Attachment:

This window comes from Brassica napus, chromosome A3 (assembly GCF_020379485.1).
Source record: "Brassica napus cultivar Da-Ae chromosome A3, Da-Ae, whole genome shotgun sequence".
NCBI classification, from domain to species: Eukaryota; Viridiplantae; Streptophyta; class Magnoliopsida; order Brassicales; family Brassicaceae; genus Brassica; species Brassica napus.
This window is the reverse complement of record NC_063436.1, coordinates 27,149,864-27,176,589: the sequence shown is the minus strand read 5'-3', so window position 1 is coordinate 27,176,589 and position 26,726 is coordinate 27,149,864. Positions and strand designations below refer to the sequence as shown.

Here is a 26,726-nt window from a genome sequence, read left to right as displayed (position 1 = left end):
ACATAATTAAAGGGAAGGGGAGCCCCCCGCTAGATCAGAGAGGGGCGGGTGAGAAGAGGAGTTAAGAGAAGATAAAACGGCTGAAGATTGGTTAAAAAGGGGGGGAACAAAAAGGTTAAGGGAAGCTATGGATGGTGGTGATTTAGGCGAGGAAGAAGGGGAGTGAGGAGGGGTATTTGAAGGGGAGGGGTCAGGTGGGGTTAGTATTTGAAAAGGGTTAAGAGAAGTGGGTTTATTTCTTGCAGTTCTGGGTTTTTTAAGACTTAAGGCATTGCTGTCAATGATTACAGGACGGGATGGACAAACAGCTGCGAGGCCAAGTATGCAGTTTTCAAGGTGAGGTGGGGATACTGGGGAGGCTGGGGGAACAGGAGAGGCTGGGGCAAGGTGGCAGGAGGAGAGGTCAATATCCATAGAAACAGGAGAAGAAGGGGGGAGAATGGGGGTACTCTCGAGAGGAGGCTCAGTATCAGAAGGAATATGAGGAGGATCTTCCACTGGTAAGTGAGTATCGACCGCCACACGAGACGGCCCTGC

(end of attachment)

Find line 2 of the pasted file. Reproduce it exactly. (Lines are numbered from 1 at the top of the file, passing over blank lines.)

Source record: "Brassica napus cultivar Da-Ae chromosome A3, Da-Ae, whole genome shotgun sequence".